The iPad Mini is a modest product at a premium price. That's good news for Google, Amazon, and Barns & Noble, but it probably won't prevent the iPad from slipping below 50% market share.
My worst fear about the iPad Mini has come true: It's way overpriced. The iPad Mini delivers a sub-HD 1024x768 resolution display at an entry price of $329, which is vastly higher than the $199 entry price for 7" Android tablets that have 1280x800 or better resolution displays.
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Physically, the iPad Mini is the thinnest and lightest in the 7- to 8-inch tablet segment and the superior craftsmanship is undeniable. The added width problem is mitigated by the reduced casing, although it might be a bit too wide to palm and it might not fit in the same pockets. And although the back has a beautiful metallic surface, it doesn't feel nearly as good as the rubberized back of its competitors.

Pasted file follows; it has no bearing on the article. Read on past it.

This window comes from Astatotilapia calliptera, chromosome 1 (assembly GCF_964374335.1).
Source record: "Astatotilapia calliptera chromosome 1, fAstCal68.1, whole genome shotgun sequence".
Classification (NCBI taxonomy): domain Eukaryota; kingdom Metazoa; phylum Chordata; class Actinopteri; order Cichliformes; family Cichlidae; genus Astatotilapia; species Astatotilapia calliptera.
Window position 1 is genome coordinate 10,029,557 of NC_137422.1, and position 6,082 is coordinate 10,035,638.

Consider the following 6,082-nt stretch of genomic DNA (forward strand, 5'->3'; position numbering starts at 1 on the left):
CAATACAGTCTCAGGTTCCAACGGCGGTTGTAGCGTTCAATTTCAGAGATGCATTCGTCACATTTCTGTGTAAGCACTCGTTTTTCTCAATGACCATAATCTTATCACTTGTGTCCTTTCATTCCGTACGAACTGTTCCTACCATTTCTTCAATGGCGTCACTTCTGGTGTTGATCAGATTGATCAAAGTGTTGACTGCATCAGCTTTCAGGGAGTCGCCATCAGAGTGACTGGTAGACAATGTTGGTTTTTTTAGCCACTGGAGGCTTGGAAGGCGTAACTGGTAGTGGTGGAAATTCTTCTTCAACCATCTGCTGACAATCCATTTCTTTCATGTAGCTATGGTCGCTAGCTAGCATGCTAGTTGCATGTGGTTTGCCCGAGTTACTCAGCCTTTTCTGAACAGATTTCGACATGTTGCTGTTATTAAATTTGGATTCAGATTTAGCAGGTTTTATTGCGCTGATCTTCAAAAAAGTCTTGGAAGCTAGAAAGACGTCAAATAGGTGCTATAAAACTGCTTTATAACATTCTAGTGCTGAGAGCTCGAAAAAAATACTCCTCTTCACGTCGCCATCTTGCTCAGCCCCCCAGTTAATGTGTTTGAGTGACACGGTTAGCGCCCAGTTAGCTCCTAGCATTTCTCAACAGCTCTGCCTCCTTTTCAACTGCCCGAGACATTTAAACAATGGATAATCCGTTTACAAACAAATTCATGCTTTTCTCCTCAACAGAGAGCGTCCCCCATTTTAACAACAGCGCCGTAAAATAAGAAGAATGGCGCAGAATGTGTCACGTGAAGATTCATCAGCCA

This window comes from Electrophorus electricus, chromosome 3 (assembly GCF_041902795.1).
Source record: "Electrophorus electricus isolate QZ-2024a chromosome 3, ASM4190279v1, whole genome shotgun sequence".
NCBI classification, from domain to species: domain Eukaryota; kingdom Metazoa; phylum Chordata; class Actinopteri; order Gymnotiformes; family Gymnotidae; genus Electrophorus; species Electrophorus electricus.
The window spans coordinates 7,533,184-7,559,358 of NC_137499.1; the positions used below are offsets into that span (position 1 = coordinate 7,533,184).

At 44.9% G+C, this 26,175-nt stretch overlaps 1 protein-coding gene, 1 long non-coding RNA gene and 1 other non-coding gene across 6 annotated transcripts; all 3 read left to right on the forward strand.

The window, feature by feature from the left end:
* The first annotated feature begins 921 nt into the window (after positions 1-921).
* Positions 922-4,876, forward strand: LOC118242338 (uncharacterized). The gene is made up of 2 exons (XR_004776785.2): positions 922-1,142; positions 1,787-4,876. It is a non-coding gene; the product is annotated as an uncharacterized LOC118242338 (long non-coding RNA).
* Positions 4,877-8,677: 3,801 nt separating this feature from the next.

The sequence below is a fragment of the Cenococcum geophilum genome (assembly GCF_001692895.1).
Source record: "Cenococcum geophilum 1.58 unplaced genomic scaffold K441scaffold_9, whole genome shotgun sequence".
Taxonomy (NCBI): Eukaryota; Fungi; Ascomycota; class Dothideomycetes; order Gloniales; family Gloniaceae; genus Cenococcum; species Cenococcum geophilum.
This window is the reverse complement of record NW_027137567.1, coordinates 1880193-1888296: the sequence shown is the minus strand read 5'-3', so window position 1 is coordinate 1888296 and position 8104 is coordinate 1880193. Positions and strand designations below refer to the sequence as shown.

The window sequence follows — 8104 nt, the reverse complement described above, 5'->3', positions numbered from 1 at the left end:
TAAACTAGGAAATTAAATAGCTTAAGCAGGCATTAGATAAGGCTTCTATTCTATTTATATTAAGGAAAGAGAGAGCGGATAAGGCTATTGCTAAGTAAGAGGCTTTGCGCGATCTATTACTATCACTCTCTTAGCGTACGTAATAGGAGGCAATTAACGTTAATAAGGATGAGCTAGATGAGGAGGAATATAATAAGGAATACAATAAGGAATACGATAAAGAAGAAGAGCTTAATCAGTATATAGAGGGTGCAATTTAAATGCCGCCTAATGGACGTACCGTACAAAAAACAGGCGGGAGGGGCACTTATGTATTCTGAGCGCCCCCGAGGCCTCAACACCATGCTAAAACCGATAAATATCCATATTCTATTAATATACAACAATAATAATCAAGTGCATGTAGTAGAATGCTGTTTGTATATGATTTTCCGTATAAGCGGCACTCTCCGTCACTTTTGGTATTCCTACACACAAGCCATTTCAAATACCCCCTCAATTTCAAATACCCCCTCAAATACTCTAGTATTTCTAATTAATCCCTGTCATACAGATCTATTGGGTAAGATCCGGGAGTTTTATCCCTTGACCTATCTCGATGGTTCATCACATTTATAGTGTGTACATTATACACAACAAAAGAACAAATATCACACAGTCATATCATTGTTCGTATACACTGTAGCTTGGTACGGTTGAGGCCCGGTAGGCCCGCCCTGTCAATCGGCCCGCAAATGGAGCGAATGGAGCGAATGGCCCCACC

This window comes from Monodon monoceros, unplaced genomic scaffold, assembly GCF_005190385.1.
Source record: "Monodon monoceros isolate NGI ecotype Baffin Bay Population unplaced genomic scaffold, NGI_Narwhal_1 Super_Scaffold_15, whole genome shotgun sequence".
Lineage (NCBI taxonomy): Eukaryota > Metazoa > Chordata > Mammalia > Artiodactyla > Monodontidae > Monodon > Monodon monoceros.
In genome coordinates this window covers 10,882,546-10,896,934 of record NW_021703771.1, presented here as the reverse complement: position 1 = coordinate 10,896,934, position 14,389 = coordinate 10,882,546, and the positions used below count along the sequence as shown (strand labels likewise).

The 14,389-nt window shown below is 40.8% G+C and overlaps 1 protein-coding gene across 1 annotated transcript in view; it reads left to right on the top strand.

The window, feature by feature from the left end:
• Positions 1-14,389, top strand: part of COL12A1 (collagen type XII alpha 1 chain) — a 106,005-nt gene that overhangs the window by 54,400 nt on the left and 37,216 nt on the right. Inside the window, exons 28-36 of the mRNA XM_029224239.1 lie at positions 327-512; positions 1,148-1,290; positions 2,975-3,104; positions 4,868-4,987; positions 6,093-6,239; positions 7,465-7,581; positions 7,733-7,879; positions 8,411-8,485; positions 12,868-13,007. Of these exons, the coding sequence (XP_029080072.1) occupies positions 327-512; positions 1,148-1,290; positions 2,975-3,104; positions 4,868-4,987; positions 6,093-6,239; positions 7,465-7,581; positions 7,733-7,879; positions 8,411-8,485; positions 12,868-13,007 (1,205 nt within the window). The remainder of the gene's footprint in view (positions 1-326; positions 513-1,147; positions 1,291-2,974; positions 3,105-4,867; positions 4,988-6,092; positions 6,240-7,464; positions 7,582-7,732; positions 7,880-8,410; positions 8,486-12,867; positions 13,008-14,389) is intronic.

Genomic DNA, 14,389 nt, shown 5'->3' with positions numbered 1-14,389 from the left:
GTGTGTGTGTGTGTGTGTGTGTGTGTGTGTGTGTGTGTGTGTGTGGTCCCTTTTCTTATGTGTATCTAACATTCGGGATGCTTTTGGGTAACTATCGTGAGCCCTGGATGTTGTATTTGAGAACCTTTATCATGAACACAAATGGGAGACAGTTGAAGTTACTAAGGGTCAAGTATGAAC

The resolution of the 7.85" display--Apple rounds to 7.9"--is utterly uninspiring compared to the competition. Apple touted the larger Web surfing experience, but for video playback, the size of widescreen videos isn't much larger than a 7" widescreen tablet and HD videos have to be scaled down to 1024-pixel-by-576-pixel resolution rather than a native 1280x720 resolution. Even the Full HD 1080P-capable 8.9" Kindle and 9" Barnes & Noble Nook HD+ are less expensive at $299 and $269, respectively.
Apple spent an unusual amount of time talking about, but not naming, the Nexus 7 at its iPad Mini launch event, which shows how worried Apple is about the 7" competitors eating into the tablet market. Yet Apple is leaving a lot of room for a lower-cost competitor with superior hardware. The market has shown willingness to pay a premium price for a premium Apple product, but the iPad Mini is a modest product at a premium price. That's good news for Google, Amazon, and Barnes & Noble, but it probably won't prevent the iPad from slipping below 50% market share.
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